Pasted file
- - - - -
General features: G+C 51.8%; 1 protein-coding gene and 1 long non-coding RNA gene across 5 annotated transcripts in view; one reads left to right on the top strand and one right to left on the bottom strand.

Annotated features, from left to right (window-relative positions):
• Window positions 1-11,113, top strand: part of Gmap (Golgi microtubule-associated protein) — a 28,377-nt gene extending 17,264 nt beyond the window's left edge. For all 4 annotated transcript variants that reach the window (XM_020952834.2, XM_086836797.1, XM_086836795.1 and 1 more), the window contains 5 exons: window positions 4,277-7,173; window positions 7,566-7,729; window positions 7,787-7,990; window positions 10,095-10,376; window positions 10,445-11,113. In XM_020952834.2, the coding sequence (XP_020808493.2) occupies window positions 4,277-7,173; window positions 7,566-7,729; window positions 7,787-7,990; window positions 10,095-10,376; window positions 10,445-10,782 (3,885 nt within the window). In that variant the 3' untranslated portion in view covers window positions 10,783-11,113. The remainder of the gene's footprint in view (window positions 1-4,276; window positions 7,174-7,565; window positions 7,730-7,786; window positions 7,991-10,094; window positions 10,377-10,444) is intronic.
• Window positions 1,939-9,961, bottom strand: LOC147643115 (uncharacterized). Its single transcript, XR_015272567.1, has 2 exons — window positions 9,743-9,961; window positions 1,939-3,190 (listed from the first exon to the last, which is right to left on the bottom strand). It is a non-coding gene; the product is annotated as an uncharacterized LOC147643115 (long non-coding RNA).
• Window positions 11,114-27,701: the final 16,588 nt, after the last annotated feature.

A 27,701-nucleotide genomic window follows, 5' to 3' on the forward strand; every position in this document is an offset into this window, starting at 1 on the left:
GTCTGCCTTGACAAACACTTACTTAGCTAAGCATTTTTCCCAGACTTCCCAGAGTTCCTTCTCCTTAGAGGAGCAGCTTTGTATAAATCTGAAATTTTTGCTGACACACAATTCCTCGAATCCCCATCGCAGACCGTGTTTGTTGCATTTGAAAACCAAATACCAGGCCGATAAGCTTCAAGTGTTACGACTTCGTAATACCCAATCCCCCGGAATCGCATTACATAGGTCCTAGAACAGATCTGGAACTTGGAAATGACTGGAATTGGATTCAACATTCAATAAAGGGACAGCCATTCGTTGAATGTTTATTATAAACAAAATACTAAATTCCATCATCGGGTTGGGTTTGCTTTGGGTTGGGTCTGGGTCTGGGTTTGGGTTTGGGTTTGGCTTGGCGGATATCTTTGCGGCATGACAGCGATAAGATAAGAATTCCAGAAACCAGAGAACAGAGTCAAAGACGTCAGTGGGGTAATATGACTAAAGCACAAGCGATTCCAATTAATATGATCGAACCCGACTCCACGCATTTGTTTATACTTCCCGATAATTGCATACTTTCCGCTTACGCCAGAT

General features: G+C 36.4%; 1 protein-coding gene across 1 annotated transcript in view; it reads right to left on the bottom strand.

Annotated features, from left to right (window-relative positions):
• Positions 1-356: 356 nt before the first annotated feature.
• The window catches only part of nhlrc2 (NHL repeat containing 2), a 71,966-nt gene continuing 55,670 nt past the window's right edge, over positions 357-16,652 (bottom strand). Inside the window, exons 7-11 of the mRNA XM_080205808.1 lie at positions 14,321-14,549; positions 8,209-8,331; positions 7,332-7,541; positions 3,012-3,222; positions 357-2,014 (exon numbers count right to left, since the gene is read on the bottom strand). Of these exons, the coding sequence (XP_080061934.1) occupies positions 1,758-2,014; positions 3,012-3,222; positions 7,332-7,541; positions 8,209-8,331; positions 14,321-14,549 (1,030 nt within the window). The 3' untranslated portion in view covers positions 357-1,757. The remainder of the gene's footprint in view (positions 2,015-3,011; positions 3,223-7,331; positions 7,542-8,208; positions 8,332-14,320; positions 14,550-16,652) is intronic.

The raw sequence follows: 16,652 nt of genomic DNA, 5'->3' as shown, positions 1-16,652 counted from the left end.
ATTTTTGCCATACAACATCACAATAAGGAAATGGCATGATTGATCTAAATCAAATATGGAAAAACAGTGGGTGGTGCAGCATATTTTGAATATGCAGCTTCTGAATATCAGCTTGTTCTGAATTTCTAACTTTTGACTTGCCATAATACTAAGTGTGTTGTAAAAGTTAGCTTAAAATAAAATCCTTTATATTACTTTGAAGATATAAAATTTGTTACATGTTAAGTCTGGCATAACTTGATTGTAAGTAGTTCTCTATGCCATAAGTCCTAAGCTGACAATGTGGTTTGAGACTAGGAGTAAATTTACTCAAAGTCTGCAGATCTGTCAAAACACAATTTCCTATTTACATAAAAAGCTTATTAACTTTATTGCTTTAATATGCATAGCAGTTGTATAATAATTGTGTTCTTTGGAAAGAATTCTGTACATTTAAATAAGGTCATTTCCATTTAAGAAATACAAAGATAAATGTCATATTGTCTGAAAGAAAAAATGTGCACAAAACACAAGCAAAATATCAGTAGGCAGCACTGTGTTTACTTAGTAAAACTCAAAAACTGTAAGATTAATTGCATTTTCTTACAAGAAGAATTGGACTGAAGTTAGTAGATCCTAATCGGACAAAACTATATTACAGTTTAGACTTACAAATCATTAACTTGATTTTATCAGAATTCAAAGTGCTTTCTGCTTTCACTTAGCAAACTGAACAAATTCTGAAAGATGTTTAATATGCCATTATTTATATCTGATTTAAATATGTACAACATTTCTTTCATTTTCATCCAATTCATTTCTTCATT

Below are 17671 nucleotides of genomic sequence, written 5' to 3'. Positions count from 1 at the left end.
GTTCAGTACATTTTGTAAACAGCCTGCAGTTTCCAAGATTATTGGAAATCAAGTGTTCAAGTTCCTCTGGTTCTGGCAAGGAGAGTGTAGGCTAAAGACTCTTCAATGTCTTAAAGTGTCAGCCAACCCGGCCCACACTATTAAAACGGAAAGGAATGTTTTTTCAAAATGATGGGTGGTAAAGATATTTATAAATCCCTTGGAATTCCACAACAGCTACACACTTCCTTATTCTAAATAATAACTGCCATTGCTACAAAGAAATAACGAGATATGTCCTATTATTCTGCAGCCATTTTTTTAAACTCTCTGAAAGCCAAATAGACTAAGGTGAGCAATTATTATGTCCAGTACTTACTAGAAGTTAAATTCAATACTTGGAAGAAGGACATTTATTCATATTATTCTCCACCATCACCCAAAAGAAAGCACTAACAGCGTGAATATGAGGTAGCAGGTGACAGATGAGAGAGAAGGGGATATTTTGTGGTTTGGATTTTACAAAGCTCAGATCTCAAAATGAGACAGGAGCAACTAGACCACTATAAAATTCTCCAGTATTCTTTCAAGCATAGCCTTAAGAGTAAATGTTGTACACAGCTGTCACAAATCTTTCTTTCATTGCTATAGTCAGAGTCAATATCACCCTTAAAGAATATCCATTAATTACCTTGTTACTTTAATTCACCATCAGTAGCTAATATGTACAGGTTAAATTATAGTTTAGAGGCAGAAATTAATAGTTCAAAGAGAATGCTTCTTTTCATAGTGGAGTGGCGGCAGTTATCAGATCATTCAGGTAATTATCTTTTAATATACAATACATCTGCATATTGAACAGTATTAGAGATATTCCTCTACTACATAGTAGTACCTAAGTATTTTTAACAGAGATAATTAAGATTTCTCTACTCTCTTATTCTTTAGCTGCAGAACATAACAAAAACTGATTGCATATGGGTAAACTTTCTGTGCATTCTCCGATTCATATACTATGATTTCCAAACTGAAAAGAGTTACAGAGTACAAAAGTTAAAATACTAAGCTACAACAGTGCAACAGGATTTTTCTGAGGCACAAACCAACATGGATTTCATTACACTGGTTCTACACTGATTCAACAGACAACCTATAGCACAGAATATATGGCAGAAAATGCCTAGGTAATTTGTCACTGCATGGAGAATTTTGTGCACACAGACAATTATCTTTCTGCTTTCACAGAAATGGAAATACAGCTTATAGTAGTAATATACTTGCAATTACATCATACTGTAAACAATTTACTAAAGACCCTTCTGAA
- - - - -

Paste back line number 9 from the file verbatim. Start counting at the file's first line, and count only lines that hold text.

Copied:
Annotated features, from left to right (window-relative positions):